Why Wheelchairs?

Though Troy Tech is a relatively new company, it was born out of a huge need for a slim, contemporary, comfortable wheelchair—which was basically unheard-of before 2015. Our line of contemporary travel and daily living chairs grew out of a lifetime of study, experience and innovation, and behind it all is a family of caring, innovative people. All the elements for wheelchair design and entrepreneurship were present in our founder Nate Watkins’ family from the beginning. Growing up in California in the 1960s, his father was a mechanical engineer at a stroller factory, and his mother was a children’s physical therapist. Nate would go on to combine their passions in his life’s work and introduce something the world had never seen before.


One day at the dinner table, Nate’s mother remarked that “it’s too bad you can’t make a stroller for disabled kids.” That sparked an idea for his father, and shortly afterward, he started his own company making pediatric wheelchairs. Nate would come by the factory after school to help with minor tasks, and as the company grew, his interest and responsibilities grew with it. By helping his dad at the factory nights and weekends, Nate learned the basics of fabrication and welding. At one point, Nate was the first and only employee at the factory. Eventually he started splitting his time evenly between school and the factory, and finally he went full-time, working his way up to plant manager and lead foreman. By the time the family sold the factory in 2015, they had 150 employees.

Learning and Innovating

As the company grew and the family started to think about selling it, Nate knew he would have to find work elsewhere. He started Troy Technologies while still working at the factory, selling the same wheelchairs directly to users. Nate started to design his own solo products, the wheelchair handle extender being the first to debut. Over the years he would design many more, some of which are still available.

The idea for the chairs came about while Nate was still working at the factory, just before it sold. He wasn’t quite sure what it was as he drew up the designs, but it received a lot of positive feedback along with suggestions for improvements. People started to ask for things like a narrower profile and the option to add footplates. The original chair became the  360, and as more requests rolled in, Nate started working on the design that would become the Slim-Line. The Slim-Line got a lot of traction and started selling pretty well, but Nate continued to receive constructive feedback and requests for more features. Those suggestions prompted the most recent Troy Tech design, the Dart. That’s a lot of progress for 5 short years!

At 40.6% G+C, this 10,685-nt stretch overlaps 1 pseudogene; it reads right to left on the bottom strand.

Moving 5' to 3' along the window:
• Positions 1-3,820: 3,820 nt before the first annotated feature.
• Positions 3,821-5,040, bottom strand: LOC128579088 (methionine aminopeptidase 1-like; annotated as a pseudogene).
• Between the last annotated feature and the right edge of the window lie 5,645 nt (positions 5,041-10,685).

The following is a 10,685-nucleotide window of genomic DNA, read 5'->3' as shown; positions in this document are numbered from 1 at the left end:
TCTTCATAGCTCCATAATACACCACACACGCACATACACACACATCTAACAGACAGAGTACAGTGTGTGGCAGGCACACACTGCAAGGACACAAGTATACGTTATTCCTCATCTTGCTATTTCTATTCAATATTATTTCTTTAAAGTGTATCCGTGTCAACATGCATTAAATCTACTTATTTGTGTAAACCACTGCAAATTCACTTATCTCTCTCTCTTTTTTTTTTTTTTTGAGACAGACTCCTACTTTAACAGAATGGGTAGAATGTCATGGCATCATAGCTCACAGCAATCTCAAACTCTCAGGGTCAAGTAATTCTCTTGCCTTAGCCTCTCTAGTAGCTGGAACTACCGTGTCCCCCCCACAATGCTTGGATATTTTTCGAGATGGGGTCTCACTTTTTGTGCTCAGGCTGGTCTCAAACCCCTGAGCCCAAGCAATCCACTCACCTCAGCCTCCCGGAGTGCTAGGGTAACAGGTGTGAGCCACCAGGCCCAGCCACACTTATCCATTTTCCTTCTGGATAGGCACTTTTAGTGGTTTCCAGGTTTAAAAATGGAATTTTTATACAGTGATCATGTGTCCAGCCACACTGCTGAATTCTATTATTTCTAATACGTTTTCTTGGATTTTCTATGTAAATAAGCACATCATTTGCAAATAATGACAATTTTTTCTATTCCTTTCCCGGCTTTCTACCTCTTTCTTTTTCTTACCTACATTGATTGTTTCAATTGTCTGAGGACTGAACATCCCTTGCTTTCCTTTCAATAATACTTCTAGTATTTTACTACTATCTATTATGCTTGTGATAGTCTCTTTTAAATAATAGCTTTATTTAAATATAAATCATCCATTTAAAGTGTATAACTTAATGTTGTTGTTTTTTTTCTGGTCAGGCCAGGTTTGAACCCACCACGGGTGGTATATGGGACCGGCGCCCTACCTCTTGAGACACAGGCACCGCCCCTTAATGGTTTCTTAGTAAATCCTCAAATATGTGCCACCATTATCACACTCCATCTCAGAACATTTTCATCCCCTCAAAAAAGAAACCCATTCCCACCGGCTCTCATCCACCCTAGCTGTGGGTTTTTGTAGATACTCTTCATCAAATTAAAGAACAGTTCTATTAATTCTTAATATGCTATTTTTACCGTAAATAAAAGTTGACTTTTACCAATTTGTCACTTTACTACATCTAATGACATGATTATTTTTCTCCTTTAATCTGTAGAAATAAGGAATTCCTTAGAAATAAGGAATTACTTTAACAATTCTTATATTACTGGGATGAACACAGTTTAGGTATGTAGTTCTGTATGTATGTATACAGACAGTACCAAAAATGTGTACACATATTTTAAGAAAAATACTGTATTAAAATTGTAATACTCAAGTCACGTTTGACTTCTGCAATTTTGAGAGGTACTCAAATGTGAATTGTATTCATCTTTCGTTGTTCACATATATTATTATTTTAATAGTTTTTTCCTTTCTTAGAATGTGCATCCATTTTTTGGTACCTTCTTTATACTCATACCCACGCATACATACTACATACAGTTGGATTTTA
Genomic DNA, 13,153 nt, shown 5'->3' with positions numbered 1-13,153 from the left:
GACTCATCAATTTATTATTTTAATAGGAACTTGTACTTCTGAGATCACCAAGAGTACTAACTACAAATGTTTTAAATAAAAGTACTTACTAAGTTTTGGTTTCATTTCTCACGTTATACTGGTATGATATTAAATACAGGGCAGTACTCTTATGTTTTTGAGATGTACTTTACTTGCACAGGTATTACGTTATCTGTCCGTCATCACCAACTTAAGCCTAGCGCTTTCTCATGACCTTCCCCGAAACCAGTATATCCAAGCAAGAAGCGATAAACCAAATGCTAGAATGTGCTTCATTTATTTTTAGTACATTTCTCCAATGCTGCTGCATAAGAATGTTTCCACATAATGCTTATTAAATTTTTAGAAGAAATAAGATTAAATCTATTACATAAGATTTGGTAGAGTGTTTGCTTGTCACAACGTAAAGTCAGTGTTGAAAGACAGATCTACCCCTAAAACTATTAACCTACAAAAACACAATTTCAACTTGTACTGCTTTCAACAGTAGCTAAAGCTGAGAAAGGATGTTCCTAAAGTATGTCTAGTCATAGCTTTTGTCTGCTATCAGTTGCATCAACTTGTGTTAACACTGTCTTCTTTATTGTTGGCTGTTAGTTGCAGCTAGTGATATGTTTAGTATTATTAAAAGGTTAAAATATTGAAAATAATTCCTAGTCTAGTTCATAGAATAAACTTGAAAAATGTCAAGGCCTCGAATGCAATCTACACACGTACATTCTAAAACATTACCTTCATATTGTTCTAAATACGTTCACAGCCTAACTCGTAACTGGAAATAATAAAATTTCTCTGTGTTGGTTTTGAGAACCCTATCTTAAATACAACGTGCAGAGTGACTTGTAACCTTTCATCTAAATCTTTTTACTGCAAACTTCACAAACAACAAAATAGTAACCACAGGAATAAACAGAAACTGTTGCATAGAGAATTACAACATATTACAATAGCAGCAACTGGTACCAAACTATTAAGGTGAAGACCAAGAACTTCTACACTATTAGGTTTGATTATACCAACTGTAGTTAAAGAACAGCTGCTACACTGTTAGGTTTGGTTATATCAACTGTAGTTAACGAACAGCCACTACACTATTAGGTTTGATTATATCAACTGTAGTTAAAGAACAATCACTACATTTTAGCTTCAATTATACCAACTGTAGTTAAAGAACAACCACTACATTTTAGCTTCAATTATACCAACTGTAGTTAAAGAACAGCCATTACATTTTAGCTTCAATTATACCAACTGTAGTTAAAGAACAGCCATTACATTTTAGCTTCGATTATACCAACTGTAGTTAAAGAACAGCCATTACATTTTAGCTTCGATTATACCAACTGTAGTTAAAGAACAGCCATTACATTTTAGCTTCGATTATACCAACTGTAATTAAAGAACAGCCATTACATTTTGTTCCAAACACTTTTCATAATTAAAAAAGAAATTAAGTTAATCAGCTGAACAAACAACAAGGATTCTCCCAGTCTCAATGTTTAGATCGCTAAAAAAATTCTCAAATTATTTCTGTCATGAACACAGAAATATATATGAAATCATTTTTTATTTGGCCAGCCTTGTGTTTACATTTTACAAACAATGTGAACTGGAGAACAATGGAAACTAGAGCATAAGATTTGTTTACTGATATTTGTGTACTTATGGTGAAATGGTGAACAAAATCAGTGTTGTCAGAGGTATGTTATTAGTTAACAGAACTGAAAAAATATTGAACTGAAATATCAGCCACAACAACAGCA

So Why “Troy Tech?”

The passion for design and engineering was passed down from Nate’s father, and it was a lucky coincidence that his job at the stroller factory combined so well with Nate’s mother’s job at California Children’s Services. Nate reflects, “Had it been any other mechanical thing, I imagine I’d be in the same position designing different versions of that mechanical thing.” Through each evolution of Troy Tech chairs, you can see their tendency towards comfort and function for the user.

So now that you’ve heard Nate’s whole story, you may be wondering—who is Troy? Because Nate’s first design was a travel wheelchair, and he designed it to be more like a toy than a medical device, he put the words “travel” and “toy” together to become Troy. The play on words mirrors Troy Tech’s ethos of innovation and novelty, putting two separate pieces together in a fun new way.

Nate plans to stay in the wheelchair business because of the personal gratification he feels knowing that his designs are empowering people to do things they might not be able to do otherwise. Receiving messages and seeing videos from people with limited mobility using his chairs for the first time always brings up an emotional response, so Nate knows this is what he was born to do. He says he is on a path of growth, always looking for new products to make and new problems to solve. As you can see from his past designs, engaging with customers pushes Nate towards the next best thing in wheelchair design.

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